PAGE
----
Besides trigger foods that are very specific to the individual, there are a few common foods or food groups that are generally known to cause disturbances in the body’s natural healing process. These include common allergens which may harm the gut and the immune system, and foods which cause a peak in blood sugar levels. Common allergens include dairy, gluten, corn and soy. Not everyone reacts to them, but they are considered triggers for many people, and it’s important to do some personal or expert guided-experimentation to see if they impact your health in any way (inflammation, mental fog, cramps, etc.).
Foods which cause a peak in blood sugar levels are by far the ones you want to avoid, as these lead to serious fluctuations in energy and mood, making you feel tired and then even more hungry. Too much sugar absorbed too quickly leads to weight gain and eventually, to more serious issues. It’s a known fact, and fast-digesting carbohydrates are in part responsible for this effect.
To have long lasting energy and prevent blood sugar peaks, we want our foods to digest slowly and get absorbed slowly. This keeps us full for longer, and gives us a steady stream of balanced energy.
So, how does this apply to the smoothie making process?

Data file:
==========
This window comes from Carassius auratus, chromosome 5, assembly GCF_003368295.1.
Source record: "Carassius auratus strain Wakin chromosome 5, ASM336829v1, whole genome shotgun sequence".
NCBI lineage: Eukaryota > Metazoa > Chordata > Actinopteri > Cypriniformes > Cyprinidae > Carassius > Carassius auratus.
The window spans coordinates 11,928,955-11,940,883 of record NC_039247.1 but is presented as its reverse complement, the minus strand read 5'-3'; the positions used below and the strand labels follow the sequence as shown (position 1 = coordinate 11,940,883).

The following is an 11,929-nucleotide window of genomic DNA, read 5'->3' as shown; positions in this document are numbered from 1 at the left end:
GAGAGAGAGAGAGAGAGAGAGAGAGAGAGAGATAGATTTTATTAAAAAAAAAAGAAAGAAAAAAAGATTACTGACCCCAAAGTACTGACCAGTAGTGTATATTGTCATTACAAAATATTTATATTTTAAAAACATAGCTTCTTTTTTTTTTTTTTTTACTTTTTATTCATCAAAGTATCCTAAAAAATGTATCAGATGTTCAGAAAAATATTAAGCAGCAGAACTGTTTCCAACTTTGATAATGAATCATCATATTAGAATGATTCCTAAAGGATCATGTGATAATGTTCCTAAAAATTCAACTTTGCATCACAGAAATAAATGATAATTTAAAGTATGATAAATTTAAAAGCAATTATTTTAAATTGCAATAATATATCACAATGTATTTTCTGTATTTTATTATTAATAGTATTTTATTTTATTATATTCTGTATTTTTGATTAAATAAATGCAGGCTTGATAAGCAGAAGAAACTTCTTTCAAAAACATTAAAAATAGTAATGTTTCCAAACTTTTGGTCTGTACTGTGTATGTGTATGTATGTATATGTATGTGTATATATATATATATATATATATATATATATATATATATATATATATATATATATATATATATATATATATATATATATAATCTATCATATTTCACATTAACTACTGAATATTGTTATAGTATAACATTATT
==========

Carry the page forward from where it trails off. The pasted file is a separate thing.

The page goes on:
Our smoothies must be made with foods rich in nutrients that will support the slow digestion and absorption of sugar into our blood. These foods are fibre, protein and essential fat.
Does this mean we can’t make our smoothies sweet? Well, that depends on your individual requirements and response to certain foods. For some people, bananas are trigger foods, as they lead to energy fluctuations and cravings, despite being eaten with slow digesting and slow absorbing foods. Trial and error, paired with self-awareness are key to understanding the right foods for you. Remember, food journals may sound time-consuming, but they’re not. Think about the number of commercials you watch in between your favourite TV shows. Consider completing your food journal then.
Now you know how to make and identify a balanced smoothie. The next time you go to a juice bar, remember to ask what sources of protein, essential fat and fibre are being added to your smoothie, and also pay attention to the amount of fruits being added. Despite being fibrous on their own, the sugar in fruits, when consumed in excess, can still overpower the other nutrients and lead to peaks, followed by lows. My rule of thumb is to stick to 80 per cent greens and 20 per cent fruits, especially if you know you’re extra sensitive to sugar. If you’re not extra sensitive and are exercising regularly, you may be able to handle 60 per cent greens and 40 per cent fruits. Self-experiment and let your body be your guide.
Here is a healthy green smoothie recipe, that’s balanced and delicious.
To a high-speed blender, add:
2 stalks celery
1/2 bunch sunflower sprouts
2-3 twigs cilantro or parsley
1/2 cup spinach or romaine (alternate weekly)
1 tsp lemon juice
1/2 cup mixed berries, fresh or frozen
1 tbsp flax oil (omega 3’s)
1 scoop raw and sprouted protein powder or 4 tbsp hemp seeds
1 tsp chia seeds
pinch sea salt
Optional: 1/4 avocado; 1/2 apple; 1/2 ripe banana (if you can handle it!).
Top with water and blend. Makes three to four servings.
Happy green smoothie-ing!